Editorial Roundup: United States
Aug 24, 2022, 9:00 AM | Updated: 9:17 am
Excerpts from recent editorials in the United States and abroad:
The Washington Post on the DHS watchdog
The Department of Homeland Security’s inspector general, charged with guarding against abuse at the agency, might have engaged in wrongdoing instead. Now, Congress must probe not only how Secret Service text messages related to the Jan. 6 insurrection went missing but also whether the official responsible for getting to the bottom of this implausible mishap covered it up.
Reps. Carolyn B. Maloney (D-N.Y.) and Bennie G. Thompson (D-Miss.), chairs of the House Oversight Committee and House Homeland Security Committee, respectively, wrote to Inspector General Joseph V. Cuffari last week demanding that he cooperate with their investigation — after, they say in their letter, he refused to produce requested documents or allow his staff to sit for transcribed interviews. The need for this withheld information is real: The Secret Service communications, including those from members of Donald Trump’s security detail, supposedly disappeared in an “IT migration,” a slip-up almost unbelievable for an arm of government immersed in cyber incident response. These texts could provide insight into the then-president’s actions and state of mind as armed rioters stormed the U.S. Capitol.
Mr. Cuffari’s job was to figure out what happened — but he appears instead to have obscured the truth. He delayed informing Congress of the purge, as required by law, for months, even though attorneys prepared a detailed alert that his staff recommended he send. When he did finally share this essential information, he left out that then-acting DHS secretary Chad Wolf and then-acting deputy secretary Ken Cuccinelli’s texts had also been deleted. Now, The Post reports that his office called off the attempt to extract the messages despite previous plans to do so, even instructing a top forensic expert to “stand down” on the effort.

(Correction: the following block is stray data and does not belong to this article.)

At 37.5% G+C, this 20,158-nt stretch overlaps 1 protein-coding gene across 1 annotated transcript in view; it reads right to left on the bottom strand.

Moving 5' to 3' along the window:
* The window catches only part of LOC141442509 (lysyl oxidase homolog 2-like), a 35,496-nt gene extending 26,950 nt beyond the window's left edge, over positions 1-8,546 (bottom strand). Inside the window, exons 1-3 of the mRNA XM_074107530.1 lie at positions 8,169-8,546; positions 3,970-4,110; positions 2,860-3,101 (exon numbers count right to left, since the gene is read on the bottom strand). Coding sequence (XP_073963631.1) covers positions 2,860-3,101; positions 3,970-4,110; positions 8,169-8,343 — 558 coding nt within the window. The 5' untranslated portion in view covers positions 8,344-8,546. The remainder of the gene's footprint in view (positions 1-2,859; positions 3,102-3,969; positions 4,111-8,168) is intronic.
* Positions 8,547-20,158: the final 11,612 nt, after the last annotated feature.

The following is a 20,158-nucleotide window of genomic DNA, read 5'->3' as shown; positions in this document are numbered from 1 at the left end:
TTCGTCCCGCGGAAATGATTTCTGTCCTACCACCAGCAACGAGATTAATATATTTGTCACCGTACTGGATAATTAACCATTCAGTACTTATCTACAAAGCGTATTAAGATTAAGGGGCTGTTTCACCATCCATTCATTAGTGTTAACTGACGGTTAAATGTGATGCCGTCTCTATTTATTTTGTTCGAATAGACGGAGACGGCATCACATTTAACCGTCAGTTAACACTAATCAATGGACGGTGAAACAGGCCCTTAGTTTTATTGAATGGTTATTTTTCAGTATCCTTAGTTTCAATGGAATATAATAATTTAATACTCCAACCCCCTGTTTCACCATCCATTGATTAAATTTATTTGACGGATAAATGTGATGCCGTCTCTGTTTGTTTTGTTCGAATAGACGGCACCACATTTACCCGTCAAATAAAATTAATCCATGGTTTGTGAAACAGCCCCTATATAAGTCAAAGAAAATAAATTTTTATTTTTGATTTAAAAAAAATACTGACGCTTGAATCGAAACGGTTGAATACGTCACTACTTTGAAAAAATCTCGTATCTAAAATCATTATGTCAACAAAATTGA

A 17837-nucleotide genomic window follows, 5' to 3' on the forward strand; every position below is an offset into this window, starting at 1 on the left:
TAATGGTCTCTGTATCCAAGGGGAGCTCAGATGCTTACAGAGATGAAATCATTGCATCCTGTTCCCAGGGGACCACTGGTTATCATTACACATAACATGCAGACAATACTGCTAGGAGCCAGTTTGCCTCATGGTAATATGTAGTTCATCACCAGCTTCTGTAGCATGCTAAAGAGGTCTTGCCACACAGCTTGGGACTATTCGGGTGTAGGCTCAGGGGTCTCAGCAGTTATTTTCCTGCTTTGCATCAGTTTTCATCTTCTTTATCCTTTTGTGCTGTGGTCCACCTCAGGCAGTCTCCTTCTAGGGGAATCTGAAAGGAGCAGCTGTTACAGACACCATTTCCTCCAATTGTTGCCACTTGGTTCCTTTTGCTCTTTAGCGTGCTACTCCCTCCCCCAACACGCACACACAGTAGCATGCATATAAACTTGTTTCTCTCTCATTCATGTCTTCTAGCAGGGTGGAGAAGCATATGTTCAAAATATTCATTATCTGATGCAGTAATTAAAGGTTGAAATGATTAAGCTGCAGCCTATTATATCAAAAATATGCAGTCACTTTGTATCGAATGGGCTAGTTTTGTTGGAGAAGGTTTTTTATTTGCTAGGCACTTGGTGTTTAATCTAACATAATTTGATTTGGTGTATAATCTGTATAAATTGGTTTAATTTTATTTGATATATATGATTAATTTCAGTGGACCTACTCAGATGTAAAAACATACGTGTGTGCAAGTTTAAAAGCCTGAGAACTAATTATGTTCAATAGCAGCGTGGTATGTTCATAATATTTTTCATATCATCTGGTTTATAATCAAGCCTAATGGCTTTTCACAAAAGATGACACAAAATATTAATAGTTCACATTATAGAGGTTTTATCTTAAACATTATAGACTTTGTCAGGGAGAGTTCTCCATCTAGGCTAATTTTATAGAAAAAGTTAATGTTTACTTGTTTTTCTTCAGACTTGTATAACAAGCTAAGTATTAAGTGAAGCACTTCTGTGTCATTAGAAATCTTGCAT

A newly released report from the Justice Department’s inspector general reveals that Mr. Cuffari was previously accused of violating ethics regulations when he ran an Arizona field office for the agency. He also rejected a staff recommendation to review the Secret Service’s use of force at Lafayette Square during the summer 2020 Black Lives Matter protests.
Mr. Cuffari has finally launched a criminal investigation of the Secret Service’s text deletion. That investigation itself is necessary and important, but he’s the wrong person to lead it. The evidence that he obstructed the probe in the past suggests he’s unfit to pursue it in the present — and should step aside so that another inspector general can be appointed. Meanwhile, Congress, including by issuing subpoenas if necessary, must do what it can to investigate him.
The Wall Street Journal on Trump’s Senate candidates looking to Mitch McConnell to save their campaigns
The biggest campaign story last week wasn’t Mitch McConnell’s warning that Republicans might not retake the Senate in November. That’s been clear since the party nominated so many candidates whose main advantage was support from Donald Trump. The big story was that those candidates are now calling on Mr. McConnell to come to their rescue.
Exhibit A is Ohio, where the Super Pac allied with Mr. McConnell, the Senate Leadership Fund, is committing $28 million to save GOP nominee J.D. Vance. The “Hillbilly Elegy” author won the primary in a divided field after Mr. Trump endorsed him. But Mr. Vance has struggled to raise money from the GOP donor network he disdained as he courted the populist right. That worked in the primary, but it may not be enough to win in November.
Ohio should be a layup for the GOP this year. The Senate seat is currently held by Rob Portman, who is retiring after two terms. The state has been trending right and Mr. Trump carried it by eight points. But Democrat Tim Ryan, a Member of the House, is portraying himself as a moderate despite a liberal voting record and has out-raised the Republican. Thus Mr. Vance’s S.O.S. to Mr. McConnell.
There’s no little irony in this appeal since Mr. Vance criticized Senate GOP leaders as he ran in the primary. In a podcast last September, Mr. Vance said he had “no idea who should be the majority leader of the Senate.”
But he added that “I think that McConnell has clearly shown that he’s sometimes a little out of touch with where the base is. … I think that it’s time that we moved beyond the very old leadership class that’s dominated the Republican Party for a long time. And I think, it’s just, we’ve got to do it. We’ve got to bring some new blood in. We’ve got to get people that the base is actually excited about.” Apparently the “very old leadership class” has its uses when the “new blood” needs money.